Sights in Skellig Islands
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While Skellig Michael looks like two triangles linked by a spur, Small Skellig is longer, lower and much craggier. From a distance it looks as if someone battered it with a feather pillow that burst. Close up you realise you're looking at a colony of over 20,000 pairs of breeding gannets, the second-largest breeding colony in the world. Most boats circle the island so you can see the gannets and you may see basking seals as well. Small Skellig is a bird sanctuary; no landing is permitted.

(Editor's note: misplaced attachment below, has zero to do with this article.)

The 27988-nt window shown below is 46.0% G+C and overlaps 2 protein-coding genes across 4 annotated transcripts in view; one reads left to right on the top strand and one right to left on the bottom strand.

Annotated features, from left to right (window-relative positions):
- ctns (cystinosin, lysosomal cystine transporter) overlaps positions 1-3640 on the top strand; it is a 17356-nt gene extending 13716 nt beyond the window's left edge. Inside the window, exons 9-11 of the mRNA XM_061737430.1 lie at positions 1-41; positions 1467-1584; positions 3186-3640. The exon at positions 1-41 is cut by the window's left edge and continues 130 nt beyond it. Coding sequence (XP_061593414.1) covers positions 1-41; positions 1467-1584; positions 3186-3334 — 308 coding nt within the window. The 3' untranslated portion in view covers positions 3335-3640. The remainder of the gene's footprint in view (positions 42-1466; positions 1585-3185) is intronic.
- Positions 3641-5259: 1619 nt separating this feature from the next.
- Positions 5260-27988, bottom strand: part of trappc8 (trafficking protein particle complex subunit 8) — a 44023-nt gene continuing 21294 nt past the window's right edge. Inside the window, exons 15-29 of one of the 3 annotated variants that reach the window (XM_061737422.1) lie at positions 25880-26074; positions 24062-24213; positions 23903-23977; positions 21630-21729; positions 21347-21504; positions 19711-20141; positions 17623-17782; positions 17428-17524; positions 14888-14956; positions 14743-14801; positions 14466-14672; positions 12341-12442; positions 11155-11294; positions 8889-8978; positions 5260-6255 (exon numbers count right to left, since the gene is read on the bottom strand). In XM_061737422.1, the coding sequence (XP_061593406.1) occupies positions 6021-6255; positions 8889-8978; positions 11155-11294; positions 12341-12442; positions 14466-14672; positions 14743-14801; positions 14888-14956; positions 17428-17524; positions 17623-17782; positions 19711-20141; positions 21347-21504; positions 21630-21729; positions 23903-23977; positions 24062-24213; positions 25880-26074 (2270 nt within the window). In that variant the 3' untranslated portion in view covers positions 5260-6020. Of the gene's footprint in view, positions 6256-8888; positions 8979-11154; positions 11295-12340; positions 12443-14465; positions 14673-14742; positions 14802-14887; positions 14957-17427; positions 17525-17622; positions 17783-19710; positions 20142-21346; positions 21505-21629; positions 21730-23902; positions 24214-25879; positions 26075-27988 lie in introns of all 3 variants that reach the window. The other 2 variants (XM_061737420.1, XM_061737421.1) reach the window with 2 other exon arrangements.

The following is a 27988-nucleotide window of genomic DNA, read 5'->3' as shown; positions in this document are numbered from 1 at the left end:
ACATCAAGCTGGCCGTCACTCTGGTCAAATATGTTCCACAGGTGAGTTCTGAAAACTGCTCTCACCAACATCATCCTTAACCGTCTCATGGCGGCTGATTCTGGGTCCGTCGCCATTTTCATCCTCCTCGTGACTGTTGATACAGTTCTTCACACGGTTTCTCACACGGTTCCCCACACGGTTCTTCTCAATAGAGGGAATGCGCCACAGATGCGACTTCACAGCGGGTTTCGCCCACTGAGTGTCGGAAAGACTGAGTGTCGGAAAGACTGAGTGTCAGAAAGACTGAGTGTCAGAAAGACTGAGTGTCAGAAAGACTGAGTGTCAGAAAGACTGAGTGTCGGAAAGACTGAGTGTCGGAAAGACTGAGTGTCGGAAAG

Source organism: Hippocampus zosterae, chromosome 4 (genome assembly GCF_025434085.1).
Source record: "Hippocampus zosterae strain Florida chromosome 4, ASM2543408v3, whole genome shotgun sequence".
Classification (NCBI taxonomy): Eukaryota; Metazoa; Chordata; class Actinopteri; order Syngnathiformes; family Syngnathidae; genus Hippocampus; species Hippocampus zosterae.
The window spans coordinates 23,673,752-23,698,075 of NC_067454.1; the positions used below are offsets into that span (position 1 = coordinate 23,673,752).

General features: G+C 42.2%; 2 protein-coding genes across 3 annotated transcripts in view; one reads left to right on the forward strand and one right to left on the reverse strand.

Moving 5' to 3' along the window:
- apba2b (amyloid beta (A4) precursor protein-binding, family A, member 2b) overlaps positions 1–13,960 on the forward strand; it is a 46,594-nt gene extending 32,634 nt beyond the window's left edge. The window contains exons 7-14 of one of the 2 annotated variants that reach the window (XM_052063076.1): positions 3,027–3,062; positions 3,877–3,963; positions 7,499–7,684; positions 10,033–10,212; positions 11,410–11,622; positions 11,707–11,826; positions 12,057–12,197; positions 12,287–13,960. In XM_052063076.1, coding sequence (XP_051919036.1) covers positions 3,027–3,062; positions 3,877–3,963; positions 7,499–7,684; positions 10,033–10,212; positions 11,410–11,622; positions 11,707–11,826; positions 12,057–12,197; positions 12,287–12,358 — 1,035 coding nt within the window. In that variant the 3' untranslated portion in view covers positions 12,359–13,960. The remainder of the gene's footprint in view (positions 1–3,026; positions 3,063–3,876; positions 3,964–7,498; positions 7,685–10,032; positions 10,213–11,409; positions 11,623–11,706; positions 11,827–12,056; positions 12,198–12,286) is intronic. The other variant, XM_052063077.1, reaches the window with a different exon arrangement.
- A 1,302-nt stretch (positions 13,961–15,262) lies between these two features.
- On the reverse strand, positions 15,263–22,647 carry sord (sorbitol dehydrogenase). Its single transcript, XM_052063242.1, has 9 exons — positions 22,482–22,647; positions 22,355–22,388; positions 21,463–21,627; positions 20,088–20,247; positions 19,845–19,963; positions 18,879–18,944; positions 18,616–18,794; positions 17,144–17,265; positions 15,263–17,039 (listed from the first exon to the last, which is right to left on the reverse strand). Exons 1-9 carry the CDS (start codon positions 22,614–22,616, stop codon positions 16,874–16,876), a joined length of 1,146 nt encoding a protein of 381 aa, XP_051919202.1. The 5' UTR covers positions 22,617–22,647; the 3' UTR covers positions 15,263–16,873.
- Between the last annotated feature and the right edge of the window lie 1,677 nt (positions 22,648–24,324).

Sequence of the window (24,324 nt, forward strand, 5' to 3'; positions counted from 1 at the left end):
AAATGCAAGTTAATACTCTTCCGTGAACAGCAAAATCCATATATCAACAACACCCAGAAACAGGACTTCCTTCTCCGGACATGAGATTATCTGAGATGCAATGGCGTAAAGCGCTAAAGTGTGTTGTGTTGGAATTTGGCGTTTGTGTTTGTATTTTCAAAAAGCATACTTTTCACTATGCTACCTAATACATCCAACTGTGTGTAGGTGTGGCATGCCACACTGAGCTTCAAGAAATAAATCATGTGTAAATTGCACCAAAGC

The jagged, 217m-high rock of Skellig Michael (Archangel Michael's Rock; like St Michael's Mount in Cornwall and Mont Saint Michel in Normandy) is the larger of the two islands and a Unesco World Heritage site. It looks like the last place on earth where anyone would try to land, let alone establish a community, yet early Christian monks survived here from the 6th until the 12th or 13th century. Influenced by the Coptic Church (founded by St Anthony in the deserts of Egypt and Libya), their determined quest for ultimate solitude led them to this remote, windblown edge of Europe.
The monastic buildings perch on a saddle in the rock, some 150m above sea level, reached by 600…